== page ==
13. 13. 3 New Muslim Consumer l By 2050, more than 50% of the world’s population will be Muslim l 52% of the Muslim community are under 24 years old and part of the “Gen C”– Connected Generation” l Exerting enormous socio-cultural influence from being digitally connected l This cultural influence will increase in years to comeYoung Muslims are already Muslims are undergoing a The New Muslim Consumer isstarting to stamp their influence major reassessment of their fundamentally different becauseon the consumption habits of the relationships with religious of a strong reliance on faith andwider global Muslim community. structures, cultural assumptions, the ethical values of Islam. authority, consumption and Can quite confusing for observers It is tempting to view younger who are not familiar with be Muslims through the Generation- these trends. Y prism so favoured by global marketers Daily Baraka Ltd
  14. 14. Key Socio-Cultural Trends Sense of pride is 62% of the young driven by a desire for Muslim consumers is inclusion* proud to be a Muslim first and foremost Identity 45% of this new They believe in crafting generation believe ways forward outthat ‘religion should be adapted to suit indi- of their own faith, vidual lifestyles’** believing that religion and progress, far from being mutually exclusive, are practically inseparable *Rather than distance themselves from Muslims religion in order to progress and succeed, New Muslim have been 38% of these consuma Consumers are often misrepresented ** they’re finding their own ways of doing highly technically literate. so, with 27% agreeing that ‘protecting by the global media, The move towards Islamic values from Western lifestyle and by politicians and by conservatism should not be media influence’ is important to them. educators, and they are mistaken for a rejection of . keen to redress that high-tech lifestyle*** ***they do not believe in an automatic balance acceptance of Western technology, particularly if they reject the underlying ideas and values. Daily Baraka Ltd
  15. 15. WARY OF TOKENISMl The new Muslim Consumer is particularly wary of the tokenism that continues to masquerade as an effective engagement strategy -- stamping products as Halal or shari’ah-compliant is not enough.l The new Muslim Consumer is highly interested in the authority and provenance of brands and the companies behind them. Daily Baraka Ltd
  16. 16. How do we do “BRANDING”for and in this segment? Daily Baraka Ltd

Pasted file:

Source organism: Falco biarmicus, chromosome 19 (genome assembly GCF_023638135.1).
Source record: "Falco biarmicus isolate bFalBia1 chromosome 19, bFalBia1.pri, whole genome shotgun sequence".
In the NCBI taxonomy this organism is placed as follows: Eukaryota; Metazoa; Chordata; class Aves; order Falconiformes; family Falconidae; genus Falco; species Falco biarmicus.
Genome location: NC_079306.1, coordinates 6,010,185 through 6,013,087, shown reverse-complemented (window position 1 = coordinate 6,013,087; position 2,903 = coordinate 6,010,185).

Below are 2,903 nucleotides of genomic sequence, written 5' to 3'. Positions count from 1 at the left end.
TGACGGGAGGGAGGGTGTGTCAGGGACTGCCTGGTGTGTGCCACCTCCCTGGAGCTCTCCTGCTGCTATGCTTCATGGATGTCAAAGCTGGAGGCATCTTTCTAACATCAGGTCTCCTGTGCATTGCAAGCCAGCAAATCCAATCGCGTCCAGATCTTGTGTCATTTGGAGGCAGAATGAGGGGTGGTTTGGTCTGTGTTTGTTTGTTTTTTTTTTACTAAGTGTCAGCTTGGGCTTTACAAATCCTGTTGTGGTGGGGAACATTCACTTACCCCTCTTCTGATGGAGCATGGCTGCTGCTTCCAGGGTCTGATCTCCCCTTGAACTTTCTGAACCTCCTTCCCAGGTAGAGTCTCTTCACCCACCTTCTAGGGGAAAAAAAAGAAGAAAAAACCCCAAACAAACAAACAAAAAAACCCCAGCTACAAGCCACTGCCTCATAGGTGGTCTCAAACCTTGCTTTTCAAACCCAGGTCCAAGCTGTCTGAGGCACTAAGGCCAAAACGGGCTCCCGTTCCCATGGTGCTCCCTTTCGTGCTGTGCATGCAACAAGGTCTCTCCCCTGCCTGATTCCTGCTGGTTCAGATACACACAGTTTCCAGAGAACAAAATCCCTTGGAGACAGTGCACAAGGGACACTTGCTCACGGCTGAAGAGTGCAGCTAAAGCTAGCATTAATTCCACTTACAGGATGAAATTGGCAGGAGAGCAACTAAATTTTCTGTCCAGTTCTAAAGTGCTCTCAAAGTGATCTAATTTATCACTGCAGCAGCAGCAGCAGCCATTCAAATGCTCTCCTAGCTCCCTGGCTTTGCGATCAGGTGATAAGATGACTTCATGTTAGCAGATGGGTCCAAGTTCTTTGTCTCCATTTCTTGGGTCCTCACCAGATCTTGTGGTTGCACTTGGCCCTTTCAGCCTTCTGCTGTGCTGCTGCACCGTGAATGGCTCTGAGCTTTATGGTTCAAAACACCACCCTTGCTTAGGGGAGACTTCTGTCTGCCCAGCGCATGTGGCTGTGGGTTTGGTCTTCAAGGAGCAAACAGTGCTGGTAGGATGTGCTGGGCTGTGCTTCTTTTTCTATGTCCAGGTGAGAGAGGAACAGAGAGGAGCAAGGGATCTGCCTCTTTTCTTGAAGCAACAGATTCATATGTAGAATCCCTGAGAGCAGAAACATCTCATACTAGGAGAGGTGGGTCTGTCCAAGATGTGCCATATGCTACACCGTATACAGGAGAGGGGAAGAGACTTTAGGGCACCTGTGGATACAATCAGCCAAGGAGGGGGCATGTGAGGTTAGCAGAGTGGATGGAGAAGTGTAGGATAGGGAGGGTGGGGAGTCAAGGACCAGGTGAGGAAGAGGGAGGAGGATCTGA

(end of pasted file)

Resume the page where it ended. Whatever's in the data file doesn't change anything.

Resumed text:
17. 17. Start with andat the values of Islam. understanding the implication of the “values” of islam4 honesty respect4 consideration kindness4 peacefulness authenticity4 purity patience4 discipline transparency4 modesty community4 dignity. reflecting these values throughout the business modeln underpinning the working of shari’ah in daily life is ‘sincerity of intention’ Daily Baraka Ltd
  18. 18. The Shari’ah commitment needsto go deeper than just sales andmarketing, touching all aspects ofthe company, from manufacturingand packaging to brand story andoverall business practices Daily Baraka Ltd
  19. 19. Get to grips with the role ofHalal Shari’ahl The starting point for marketing and branding must be to consider the roles Halal shari’ah plays in the lives of modern Muslim consumersl and what expectations they have (from brands) when “Halal shari’ah compliance’ is mentionedA brand:l has to offer solutions to the Muslim consumers beyond the Halal aspect without losing [sight of] itl hilst adopting a marketing plan that sits comfortably with W shari’ah values Daily Baraka Ltd
  20. 20. 0Talk with your consumerl The individual’s sense of identity and what they want to do with their life will become even more importantl nowing the consumer, understanding his/her need and delivering on K that would be key to developing a brand relationshipl Brand would be expected to be both, Halal shari’ah compliant, fully Daily Baraka Ltd
  21. 21. Deliver what the brand saysl Creating perception: By actively delivering on the values of the brand By: -- listening and learning to what the stakeholders are saying/asking with regards to their needs and involving them in the brand’s development process. -- understanding the growing social clout in terms of global connectivity through social media amongst the young Daily Baraka Ltd
  22. 22. Three brands that used Islamicvalues to build consumer loyalty l launched in 00 in Pakistan l 30% market share in uHT milk market category success is due to: l Emphasising purity authenticity in its people and products l mphasis on innovative sourcing and distribution E l rand emphasis pure Muslim living B l loving family bonds l intergenerational respect l elebrations of cultural rituals C l Pakistani consumers see OlPErs as the first global Pakistani brand l Tahira in uK / Europe is much more than convenient food brand. l he brand is grounded in family values, respect inclusivity and is seen T as a brand for all Muslims l he spirit of inclusivity and focus on family values is highly resonant with T shari’ah values l CiMB islamic was the first stand-alone islamic bank offering from a full- service bank l as remained careful to be inclusive and pluralist in all its H communications mindful of Malaysia’s cultural religious diversity l rand has attempted to ensure that every aspect of its interaction and B comunication is grounded in core islamic values Daily Baraka Ltd
  23. 23. 3 ShukranThank you Daily Baraka Ltd